The three companies below were in the bottom 25% of S&P 500 members by share price performance over the past five years but were in the top 25% over the past few months. Each has reported operational improvements lately, and each seems reasonably priced. (more)

Gold futures drop on China rate concerns

Gold futures sold off Friday on concerns China will soon take steps to rein in its inflation and move to increase interest rates.

Gold for December delivery /quotes/comstock/21e!f:gc\z10 (GCZ10 1,368, -35.00, -2.49%) dropped $37.80, or 2.7%, to $1,365.50 an ounce on the Comex division of the New York Mercantile Exchange. That was gold’s largest one-day drop since early July.

The contract earlier traded as low as $1,359.30 an ounce, according to FactSet Research.

Gold had lost more than $30 overnight, but seemed to have recovered somewhat at the start of floor trading. Nervous investors, however, pulled the plug on gold after they saw other commodities and stocks selling off.

On the week, gold has lost 2.3%, its worst weekly decline in four weeks and a first drop after two consecutive weekly gains.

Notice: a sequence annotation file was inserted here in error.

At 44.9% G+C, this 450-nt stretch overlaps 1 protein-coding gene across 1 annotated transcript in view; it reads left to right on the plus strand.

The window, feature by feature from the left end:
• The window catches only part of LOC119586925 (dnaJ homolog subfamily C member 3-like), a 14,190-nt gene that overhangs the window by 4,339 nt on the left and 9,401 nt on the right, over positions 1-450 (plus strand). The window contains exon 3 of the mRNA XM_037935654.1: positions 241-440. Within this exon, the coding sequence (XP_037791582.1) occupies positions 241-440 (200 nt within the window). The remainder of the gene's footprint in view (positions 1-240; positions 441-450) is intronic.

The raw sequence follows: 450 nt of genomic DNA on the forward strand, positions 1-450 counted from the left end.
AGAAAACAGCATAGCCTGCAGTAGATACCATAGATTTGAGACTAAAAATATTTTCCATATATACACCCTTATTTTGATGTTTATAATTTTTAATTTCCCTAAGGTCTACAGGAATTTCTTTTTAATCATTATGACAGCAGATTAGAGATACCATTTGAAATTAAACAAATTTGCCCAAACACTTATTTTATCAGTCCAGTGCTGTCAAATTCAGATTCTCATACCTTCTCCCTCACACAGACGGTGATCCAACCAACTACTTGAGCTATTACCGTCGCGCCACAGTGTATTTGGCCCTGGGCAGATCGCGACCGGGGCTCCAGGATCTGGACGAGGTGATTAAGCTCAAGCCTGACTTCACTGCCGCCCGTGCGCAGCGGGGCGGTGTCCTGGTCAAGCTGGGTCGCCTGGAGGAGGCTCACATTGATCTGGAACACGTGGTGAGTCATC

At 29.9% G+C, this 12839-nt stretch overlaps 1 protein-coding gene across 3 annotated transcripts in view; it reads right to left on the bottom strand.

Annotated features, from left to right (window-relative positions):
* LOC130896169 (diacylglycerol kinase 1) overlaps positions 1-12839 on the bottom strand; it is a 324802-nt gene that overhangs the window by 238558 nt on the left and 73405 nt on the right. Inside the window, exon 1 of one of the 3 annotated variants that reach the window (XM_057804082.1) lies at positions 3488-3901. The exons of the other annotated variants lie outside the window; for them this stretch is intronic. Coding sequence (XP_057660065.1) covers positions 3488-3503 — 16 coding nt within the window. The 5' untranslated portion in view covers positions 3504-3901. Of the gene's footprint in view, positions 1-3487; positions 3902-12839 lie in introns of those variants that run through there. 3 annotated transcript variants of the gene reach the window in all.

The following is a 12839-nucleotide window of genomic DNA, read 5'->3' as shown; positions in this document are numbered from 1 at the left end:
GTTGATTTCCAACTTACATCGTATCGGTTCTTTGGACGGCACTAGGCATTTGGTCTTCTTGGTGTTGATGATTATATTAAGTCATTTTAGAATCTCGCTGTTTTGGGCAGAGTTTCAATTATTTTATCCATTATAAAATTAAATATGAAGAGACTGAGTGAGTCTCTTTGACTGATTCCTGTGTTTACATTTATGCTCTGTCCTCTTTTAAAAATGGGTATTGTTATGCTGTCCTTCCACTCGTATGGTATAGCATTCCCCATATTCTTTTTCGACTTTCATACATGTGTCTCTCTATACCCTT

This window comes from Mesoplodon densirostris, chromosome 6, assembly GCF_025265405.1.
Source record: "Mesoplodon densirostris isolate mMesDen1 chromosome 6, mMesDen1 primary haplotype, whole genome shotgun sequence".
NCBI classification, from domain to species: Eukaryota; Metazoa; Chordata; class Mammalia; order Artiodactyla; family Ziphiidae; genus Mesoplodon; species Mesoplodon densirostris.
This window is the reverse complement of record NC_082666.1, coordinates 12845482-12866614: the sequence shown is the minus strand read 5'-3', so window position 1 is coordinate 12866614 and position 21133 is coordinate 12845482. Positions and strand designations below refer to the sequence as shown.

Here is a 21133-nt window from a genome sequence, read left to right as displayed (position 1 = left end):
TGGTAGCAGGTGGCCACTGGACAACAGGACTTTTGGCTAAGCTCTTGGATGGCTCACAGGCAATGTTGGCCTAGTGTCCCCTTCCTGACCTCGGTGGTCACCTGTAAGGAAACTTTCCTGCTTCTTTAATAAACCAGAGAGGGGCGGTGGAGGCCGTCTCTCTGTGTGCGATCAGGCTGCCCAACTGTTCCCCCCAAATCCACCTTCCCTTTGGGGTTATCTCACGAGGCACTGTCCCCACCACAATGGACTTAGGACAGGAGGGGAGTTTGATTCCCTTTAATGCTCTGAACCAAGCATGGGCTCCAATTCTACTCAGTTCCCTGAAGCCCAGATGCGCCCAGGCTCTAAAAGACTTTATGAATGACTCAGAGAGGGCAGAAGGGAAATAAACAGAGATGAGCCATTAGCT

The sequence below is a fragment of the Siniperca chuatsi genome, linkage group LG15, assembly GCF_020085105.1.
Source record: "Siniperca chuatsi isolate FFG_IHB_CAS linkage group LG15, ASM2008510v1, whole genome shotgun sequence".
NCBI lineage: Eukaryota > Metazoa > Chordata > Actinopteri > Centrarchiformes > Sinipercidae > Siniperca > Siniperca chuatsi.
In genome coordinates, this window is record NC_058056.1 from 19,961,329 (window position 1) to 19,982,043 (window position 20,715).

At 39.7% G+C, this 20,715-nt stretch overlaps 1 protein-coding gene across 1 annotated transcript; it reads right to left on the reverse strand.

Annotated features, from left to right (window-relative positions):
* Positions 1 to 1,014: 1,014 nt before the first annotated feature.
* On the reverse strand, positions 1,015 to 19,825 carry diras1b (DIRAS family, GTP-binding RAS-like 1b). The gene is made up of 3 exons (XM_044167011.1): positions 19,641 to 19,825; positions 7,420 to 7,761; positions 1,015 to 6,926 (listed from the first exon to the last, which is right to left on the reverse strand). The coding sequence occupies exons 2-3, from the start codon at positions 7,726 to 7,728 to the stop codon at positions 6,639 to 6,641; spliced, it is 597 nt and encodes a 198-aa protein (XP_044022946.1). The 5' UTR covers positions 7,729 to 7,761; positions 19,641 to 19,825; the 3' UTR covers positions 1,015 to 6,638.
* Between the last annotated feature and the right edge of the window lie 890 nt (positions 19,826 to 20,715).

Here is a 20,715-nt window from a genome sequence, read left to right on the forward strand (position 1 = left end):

If China tightens, it raises the likelihood more countries would follow suit, said Matt Zeman, a trader at LaSalle Futures in Chicago. Gold would lose one of its main engines so far: fear of inflation, he added. (more)

Bloomberg Businessweek - 15 November-21 November 2010

Bloomberg Businessweek - Worlds leading business magazine. Timely, useful, provocative, innovative. Each issue of Businessweek features in-depth perspectives on the financial markets, industries, trends, technology and people guiding the economy. Draw upon Businessweeks timely incisive analysis to help you make better decisions about your career, your business, and your personal investments.